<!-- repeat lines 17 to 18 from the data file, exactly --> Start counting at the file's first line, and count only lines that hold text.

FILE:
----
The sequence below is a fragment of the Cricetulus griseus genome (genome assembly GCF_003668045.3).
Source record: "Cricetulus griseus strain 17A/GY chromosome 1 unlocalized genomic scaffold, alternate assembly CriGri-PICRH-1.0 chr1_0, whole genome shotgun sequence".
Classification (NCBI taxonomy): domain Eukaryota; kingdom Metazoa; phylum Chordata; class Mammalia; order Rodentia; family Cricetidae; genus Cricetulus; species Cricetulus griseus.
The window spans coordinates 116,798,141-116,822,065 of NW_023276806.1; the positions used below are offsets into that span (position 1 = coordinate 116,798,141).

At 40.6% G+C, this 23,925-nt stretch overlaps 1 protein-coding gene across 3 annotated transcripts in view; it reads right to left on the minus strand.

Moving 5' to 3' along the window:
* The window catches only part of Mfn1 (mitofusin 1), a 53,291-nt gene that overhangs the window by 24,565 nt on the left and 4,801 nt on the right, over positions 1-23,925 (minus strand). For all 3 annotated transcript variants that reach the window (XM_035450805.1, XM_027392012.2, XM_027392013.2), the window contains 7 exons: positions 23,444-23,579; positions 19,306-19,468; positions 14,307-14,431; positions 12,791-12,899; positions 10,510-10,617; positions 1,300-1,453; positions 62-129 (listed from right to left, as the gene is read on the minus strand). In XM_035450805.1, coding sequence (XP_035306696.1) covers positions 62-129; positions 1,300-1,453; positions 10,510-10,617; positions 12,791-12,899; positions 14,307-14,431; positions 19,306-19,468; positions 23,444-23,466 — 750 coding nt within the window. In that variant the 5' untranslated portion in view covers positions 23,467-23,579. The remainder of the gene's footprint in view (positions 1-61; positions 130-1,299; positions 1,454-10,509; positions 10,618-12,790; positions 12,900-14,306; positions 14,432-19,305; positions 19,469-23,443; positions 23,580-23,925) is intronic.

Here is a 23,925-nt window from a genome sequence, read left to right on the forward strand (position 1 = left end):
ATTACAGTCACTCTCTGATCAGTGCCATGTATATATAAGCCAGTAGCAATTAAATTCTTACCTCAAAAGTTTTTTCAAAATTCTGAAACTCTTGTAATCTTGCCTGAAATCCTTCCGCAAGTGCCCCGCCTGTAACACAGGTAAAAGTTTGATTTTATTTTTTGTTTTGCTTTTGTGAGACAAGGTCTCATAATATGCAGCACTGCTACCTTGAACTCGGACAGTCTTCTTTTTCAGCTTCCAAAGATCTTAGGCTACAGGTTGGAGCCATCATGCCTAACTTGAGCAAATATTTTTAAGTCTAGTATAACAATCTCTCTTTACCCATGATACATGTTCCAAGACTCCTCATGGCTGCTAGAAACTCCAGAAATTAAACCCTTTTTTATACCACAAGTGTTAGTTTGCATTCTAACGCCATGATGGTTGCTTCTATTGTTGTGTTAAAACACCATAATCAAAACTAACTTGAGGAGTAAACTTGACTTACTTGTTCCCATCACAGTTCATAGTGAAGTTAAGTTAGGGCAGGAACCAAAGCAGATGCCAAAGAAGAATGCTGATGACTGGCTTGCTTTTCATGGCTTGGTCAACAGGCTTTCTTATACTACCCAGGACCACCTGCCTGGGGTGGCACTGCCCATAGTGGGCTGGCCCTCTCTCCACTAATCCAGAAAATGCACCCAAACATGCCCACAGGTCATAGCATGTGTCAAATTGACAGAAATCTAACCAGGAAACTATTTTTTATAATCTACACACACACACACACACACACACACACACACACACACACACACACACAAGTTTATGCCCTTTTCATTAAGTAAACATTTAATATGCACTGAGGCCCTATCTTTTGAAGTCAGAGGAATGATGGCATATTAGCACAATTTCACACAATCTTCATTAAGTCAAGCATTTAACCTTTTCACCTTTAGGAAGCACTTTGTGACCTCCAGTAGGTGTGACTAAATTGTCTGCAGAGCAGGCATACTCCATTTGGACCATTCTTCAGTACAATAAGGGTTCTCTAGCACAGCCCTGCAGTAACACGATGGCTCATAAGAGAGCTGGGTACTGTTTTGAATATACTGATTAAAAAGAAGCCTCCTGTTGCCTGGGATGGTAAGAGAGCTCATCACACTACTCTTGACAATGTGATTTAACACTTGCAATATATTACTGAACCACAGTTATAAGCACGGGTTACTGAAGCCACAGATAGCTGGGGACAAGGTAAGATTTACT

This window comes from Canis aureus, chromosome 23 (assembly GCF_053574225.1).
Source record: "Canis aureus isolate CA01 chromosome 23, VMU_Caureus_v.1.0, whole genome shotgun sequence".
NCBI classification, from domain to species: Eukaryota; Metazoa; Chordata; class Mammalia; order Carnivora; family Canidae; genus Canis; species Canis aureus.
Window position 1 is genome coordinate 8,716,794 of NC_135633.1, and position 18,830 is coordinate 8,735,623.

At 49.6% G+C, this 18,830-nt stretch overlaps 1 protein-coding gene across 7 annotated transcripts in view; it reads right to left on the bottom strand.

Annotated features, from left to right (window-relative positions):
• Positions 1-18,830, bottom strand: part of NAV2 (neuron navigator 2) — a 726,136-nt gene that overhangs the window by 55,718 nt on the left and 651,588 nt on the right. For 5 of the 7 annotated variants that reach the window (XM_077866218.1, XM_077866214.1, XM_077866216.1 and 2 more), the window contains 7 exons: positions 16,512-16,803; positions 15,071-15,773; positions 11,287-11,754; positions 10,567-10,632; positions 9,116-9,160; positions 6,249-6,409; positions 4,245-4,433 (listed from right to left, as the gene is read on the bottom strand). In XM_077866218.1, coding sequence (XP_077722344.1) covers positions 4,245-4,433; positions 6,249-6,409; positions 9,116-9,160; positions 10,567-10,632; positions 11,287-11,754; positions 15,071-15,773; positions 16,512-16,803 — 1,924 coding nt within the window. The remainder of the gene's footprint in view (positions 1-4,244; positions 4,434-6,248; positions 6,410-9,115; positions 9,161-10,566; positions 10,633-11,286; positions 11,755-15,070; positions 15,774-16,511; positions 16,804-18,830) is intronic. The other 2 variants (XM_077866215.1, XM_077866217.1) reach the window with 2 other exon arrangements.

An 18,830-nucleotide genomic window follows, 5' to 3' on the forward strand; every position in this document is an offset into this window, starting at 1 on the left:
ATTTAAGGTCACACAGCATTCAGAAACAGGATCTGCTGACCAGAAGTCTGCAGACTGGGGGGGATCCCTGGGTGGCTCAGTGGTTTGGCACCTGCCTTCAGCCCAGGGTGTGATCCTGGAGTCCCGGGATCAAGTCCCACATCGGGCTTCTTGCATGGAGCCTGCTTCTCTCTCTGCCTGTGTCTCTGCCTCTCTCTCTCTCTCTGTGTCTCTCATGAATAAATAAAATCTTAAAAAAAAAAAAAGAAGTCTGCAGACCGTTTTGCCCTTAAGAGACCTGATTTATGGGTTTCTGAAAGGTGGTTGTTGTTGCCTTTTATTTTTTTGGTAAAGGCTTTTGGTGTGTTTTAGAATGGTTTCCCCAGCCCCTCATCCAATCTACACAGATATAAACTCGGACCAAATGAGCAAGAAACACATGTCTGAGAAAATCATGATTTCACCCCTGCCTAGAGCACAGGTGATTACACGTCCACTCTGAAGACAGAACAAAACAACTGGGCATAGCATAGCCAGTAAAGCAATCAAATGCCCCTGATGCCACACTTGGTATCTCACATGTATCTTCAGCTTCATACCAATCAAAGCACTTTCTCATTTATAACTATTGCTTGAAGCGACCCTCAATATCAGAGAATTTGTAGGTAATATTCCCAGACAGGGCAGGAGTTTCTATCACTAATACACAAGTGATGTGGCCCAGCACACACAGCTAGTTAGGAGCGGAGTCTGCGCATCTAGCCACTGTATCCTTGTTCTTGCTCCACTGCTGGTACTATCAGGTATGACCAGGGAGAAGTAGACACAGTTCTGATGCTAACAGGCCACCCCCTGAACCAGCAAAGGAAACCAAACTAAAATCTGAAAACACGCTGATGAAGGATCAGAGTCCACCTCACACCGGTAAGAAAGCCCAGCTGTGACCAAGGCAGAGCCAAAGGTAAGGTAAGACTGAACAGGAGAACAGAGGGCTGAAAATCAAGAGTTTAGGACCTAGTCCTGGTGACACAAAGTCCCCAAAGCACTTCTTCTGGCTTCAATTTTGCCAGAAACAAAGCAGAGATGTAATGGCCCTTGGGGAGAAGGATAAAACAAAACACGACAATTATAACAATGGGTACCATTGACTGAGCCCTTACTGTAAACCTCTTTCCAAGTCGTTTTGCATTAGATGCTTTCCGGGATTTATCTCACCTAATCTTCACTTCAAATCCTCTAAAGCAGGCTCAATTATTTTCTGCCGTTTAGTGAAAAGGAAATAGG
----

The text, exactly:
An 18,830-nucleotide genomic window follows, 5' to 3' on the forward strand; every position in this document is an offset into this window, starting at 1 on the left:
ATTTAAGGTCACACAGCATTCAGAAACAGGATCTGCTGACCAGAAGTCTGCAGACTGGGGGGGATCCCTGGGTGGCTCAGTGGTTTGGCACCTGCCTTCAGCCCAGGGTGTGATCCTGGAGTCCCGGGATCAAGTCCCACATCGGGCTTCTTGCATGGAGCCTGCTTCTCTCTCTGCCTGTGTCTCTGCCTCTCTCTCTCTCTCTGTGTCTCTCATGAATAAATAAAATCTTAAAAAAAAAAAAAGAAGTCTGCAGACCGTTTTGCCCTTAAGAGACCTGATTTATGGGTTTCTGAAAGGTGGTTGTTGTTGCCTTTTATTTTTTTGGTAAAGGCTTTTGGTGTGTTTTAGAATGGTTTCCCCAGCCCCTCATCCAATCTACACAGATATAAACTCGGACCAAATGAGCAAGAAACACATGTCTGAGAAAATCATGATTTCACCCCTGCCTAGAGCACAGGTGATTACACGTCCACTCTGAAGACAGAACAAAACAACTGGGCATAGCATAGCCAGTAAAGCAATCAAATGCCCCTGATGCCACACTTGGTATCTCACATGTATCTTCAGCTTCATACCAATCAAAGCACTTTCTCATTTATAACTATTGCTTGAAGCGACCCTCAATATCAGAGAATTTGTAGGTAATATTCCCAGACAGGGCAGGAGTTTCTATCACTAATACACAAGTGATGTGGCCCAGCACACACAGCTAGTTAGGAGCGGAGTCTGCGCATCTAGCCACTGTATCCTTGTTCTTGCTCCACTGCTGGTACTATCAGGTATGACCAGGGAGAAGTAGACACAGTTCTGATGCTAACAGGCCACCCCCTGAACCAGCAAAGGAAACCAAACTAAAATCTGAAAACACGCTGATGAAGGATCAGAGTCCACCTCACACCGGTAAGAAAGCCCAGCTGTGACCAAGGCAGAGCCAAAGGTAAGGTAAGACTGAACAGGAGAACAGAGGGCTGAAAATCAAGAGTTTAGGACCTAGTCCTGGTGACACAAAGTCCCCAAAGCACTTCTTCTGGCTTCAATTTTGCCAGAAACAAAGCAGAGATGTAATGGCCCTTGGGGAGAAGGATAAAACAAAACACGACAATTATAACAATGGGTACCATTGACTGAGCCCTTACTGTAAACCTCTTTCCAAGTCGTTTTGCATTAGATGCTTTCCGGGATTTATCTCACCTAATCTTCACTTCAAATCCTCTAAAGCAGGCTCAATTATTTTCTGCCGTTTAGTGAAAAGGAAATAGG